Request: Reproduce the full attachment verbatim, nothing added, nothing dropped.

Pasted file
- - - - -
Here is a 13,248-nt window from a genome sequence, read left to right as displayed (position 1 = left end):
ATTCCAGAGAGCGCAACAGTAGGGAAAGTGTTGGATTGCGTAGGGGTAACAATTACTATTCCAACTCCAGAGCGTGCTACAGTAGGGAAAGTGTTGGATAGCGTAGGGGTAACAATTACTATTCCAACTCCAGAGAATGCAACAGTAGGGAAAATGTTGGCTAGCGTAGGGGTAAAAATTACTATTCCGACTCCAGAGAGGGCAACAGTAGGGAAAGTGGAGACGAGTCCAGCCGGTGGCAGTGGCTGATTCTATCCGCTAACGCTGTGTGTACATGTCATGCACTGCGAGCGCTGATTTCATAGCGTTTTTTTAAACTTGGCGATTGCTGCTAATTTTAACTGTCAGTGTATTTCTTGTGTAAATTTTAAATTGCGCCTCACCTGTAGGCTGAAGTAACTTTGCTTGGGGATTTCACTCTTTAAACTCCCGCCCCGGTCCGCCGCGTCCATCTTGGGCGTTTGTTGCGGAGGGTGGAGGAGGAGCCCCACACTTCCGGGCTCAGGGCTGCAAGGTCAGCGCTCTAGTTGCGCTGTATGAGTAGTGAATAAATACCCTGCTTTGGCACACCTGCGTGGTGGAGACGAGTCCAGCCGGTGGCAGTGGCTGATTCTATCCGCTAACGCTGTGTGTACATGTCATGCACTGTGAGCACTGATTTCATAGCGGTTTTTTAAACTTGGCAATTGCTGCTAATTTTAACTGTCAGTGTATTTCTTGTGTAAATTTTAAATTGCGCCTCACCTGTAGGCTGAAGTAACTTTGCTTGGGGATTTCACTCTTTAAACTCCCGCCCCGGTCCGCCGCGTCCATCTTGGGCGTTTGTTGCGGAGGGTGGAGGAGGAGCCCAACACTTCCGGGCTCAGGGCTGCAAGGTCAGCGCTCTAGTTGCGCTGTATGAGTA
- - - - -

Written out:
Here is a 13,248-nt window from a genome sequence, read left to right as displayed (position 1 = left end):
ATTCCAGAGAGCGCAACAGTAGGGAAAGTGTTGGATTGCGTAGGGGTAACAATTACTATTCCAACTCCAGAGCGTGCTACAGTAGGGAAAGTGTTGGATAGCGTAGGGGTAACAATTACTATTCCAACTCCAGAGAATGCAACAGTAGGGAAAATGTTGGCTAGCGTAGGGGTAAAAATTACTATTCCGACTCCAGAGAGGGCAACAGTAGGGAAAGTGGAGACGAGTCCAGCCGGTGGCAGTGGCTGATTCTATCCGCTAACGCTGTGTGTACATGTCATGCACTGCGAGCGCTGATTTCATAGCGTTTTTTTAAACTTGGCGATTGCTGCTAATTTTAACTGTCAGTGTATTTCTTGTGTAAATTTTAAATTGCGCCTCACCTGTAGGCTGAAGTAACTTTGCTTGGGGATTTCACTCTTTAAACTCCCGCCCCGGTCCGCCGCGTCCATCTTGGGCGTTTGTTGCGGAGGGTGGAGGAGGAGCCCCACACTTCCGGGCTCAGGGCTGCAAGGTCAGCGCTCTAGTTGCGCTGTATGAGTAGTGAATAAATACCCTGCTTTGGCACACCTGCGTGGTGGAGACGAGTCCAGCCGGTGGCAGTGGCTGATTCTATCCGCTAACGCTGTGTGTACATGTCATGCACTGTGAGCACTGATTTCATAGCGGTTTTTTAAACTTGGCAATTGCTGCTAATTTTAACTGTCAGTGTATTTCTTGTGTAAATTTTAAATTGCGCCTCACCTGTAGGCTGAAGTAACTTTGCTTGGGGATTTCACTCTTTAAACTCCCGCCCCGGTCCGCCGCGTCCATCTTGGGCGTTTGTTGCGGAGGGTGGAGGAGGAGCCCAACACTTCCGGGCTCAGGGCTGCAAGGTCAGCGCTCTAGTTGCGCTGTATGAGTA